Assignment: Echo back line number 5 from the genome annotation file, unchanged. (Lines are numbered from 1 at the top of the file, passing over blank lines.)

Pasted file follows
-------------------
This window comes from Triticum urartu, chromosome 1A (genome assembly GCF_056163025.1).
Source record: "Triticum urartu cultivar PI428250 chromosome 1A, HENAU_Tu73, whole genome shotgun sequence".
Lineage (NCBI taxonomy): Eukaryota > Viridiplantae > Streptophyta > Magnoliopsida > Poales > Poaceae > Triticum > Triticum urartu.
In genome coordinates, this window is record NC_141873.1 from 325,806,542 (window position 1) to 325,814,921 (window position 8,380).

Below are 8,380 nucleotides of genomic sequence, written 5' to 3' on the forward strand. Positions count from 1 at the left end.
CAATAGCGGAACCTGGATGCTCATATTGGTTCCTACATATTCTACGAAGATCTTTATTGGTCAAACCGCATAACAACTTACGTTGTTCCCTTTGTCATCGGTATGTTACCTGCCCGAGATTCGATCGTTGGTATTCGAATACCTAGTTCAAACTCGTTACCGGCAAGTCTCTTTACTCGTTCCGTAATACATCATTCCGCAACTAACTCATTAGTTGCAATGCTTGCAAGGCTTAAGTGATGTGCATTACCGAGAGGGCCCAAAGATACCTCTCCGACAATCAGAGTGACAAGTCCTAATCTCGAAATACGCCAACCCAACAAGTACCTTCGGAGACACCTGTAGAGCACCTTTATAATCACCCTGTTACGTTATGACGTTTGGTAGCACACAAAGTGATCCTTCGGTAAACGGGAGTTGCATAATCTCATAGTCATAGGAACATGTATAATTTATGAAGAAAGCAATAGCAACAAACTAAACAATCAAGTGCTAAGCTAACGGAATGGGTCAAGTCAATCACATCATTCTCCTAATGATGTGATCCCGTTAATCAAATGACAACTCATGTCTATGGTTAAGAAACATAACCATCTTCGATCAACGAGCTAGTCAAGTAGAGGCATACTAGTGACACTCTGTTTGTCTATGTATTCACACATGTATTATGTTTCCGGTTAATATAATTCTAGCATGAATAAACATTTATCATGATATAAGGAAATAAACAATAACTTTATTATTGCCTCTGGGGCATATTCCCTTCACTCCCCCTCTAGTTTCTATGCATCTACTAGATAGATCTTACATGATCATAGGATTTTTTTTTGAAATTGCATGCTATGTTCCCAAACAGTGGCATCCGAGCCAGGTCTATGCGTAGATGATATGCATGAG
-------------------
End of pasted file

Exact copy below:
Below are 8,380 nucleotides of genomic sequence, written 5' to 3' on the forward strand. Positions count from 1 at the left end.